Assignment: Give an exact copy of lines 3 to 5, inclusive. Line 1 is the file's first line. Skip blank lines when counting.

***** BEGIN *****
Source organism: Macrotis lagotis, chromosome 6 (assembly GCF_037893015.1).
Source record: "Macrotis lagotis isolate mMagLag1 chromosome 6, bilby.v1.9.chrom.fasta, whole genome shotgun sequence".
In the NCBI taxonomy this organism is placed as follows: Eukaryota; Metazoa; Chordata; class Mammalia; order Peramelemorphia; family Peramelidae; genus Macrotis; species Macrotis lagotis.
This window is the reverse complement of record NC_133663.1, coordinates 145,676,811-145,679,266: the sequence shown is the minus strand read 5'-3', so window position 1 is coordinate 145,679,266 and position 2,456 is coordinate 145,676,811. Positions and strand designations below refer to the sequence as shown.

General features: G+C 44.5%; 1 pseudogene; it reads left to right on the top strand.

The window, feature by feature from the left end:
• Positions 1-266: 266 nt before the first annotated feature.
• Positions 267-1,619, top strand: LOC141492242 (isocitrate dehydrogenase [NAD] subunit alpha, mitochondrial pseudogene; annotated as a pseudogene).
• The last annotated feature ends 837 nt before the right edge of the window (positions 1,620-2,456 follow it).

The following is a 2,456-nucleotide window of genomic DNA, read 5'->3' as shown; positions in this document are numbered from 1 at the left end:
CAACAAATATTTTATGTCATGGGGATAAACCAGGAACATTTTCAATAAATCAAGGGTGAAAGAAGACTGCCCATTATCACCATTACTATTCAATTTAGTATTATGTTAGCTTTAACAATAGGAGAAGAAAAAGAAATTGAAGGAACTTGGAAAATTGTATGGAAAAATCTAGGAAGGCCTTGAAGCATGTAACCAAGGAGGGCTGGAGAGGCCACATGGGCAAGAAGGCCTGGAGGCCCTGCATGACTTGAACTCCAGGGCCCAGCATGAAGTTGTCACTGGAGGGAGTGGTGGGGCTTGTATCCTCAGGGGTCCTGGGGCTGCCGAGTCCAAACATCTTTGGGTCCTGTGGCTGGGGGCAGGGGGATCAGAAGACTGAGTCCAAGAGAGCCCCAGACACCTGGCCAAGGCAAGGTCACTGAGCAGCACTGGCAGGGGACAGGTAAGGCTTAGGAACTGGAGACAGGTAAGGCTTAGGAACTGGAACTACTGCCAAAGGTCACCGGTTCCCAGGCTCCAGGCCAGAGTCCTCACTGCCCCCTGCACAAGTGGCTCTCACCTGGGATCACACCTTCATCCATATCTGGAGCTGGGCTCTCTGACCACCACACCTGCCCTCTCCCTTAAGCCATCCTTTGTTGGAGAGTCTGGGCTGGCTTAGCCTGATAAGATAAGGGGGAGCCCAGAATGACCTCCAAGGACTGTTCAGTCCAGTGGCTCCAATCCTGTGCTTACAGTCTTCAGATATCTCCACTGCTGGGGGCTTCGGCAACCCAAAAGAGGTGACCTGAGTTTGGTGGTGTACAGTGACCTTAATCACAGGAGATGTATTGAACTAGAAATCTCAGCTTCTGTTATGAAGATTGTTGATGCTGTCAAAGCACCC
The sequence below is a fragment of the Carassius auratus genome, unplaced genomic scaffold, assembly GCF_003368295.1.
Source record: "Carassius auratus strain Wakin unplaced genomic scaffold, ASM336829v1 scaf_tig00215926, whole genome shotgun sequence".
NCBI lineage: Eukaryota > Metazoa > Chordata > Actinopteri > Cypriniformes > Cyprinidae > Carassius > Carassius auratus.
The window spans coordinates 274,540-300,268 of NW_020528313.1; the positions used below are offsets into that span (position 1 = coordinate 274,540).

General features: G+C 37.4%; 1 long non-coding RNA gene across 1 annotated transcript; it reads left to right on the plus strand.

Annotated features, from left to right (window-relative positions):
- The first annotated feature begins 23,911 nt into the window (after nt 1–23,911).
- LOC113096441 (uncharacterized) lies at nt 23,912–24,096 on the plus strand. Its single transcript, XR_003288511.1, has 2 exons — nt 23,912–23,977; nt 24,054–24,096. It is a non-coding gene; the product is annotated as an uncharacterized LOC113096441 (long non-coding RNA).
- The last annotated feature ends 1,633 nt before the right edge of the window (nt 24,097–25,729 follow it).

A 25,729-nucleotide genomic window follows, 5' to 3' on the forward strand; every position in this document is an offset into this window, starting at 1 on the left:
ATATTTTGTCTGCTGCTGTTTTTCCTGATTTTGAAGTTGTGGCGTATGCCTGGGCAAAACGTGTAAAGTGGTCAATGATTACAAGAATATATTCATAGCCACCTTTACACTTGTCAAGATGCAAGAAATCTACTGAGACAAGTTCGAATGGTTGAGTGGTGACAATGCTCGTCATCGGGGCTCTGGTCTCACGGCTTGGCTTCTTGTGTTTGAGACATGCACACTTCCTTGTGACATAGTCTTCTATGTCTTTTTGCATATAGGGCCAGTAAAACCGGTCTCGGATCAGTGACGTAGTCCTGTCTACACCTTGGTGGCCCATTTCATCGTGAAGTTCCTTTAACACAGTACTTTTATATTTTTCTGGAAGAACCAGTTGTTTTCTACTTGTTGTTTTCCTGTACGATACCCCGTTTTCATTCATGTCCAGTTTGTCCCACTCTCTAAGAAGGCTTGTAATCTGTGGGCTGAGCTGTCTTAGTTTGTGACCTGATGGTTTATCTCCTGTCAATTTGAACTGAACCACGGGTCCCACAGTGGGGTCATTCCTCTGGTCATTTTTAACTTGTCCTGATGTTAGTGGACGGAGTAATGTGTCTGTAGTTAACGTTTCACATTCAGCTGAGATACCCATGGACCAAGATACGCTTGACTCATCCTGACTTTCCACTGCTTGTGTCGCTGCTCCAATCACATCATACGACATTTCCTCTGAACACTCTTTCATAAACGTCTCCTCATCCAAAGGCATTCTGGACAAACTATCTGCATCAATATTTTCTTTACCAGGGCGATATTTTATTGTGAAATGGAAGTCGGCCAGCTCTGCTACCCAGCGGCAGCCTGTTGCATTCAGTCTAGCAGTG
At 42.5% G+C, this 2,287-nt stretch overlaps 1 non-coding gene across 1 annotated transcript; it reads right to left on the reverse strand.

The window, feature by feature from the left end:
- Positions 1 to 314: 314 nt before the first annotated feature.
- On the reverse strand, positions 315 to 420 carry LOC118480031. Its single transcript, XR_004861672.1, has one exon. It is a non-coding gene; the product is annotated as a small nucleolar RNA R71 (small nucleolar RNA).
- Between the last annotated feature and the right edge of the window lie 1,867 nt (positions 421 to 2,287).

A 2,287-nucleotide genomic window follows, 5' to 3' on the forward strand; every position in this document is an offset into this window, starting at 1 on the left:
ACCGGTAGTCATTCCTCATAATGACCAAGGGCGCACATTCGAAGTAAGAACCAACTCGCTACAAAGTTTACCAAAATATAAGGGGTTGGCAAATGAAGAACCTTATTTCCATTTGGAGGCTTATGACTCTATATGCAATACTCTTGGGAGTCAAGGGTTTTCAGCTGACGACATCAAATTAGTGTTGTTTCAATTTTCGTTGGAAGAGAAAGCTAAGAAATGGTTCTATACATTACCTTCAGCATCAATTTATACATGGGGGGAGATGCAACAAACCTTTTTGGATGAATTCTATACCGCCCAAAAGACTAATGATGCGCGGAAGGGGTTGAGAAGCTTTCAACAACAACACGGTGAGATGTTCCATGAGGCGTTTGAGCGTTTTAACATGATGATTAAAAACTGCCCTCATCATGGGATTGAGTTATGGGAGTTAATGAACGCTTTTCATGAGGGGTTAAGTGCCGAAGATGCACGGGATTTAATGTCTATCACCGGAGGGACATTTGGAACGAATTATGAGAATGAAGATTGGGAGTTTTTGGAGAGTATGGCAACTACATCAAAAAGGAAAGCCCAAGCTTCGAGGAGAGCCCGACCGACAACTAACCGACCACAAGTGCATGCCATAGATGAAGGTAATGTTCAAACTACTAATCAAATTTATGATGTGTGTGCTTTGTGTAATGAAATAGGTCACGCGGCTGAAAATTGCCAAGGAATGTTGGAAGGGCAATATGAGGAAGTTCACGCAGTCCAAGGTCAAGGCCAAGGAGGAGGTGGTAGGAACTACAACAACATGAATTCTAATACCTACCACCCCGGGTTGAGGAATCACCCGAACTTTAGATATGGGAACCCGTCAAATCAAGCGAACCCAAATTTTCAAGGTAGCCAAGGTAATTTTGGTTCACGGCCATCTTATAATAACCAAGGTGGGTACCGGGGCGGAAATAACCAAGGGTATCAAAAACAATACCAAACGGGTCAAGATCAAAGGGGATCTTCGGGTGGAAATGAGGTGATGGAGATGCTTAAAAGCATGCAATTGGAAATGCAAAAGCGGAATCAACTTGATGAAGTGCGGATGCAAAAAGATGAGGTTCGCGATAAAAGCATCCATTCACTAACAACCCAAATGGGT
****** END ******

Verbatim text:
In the NCBI taxonomy this organism is placed as follows: Eukaryota; Metazoa; Chordata; class Mammalia; order Peramelemorphia; family Peramelidae; genus Macrotis; species Macrotis lagotis.
This window is the reverse complement of record NC_133663.1, coordinates 145,676,811-145,679,266: the sequence shown is the minus strand read 5'-3', so window position 1 is coordinate 145,679,266 and position 2,456 is coordinate 145,676,811. Positions and strand designations below refer to the sequence as shown.

General features: G+C 44.5%; 1 pseudogene; it reads left to right on the top strand.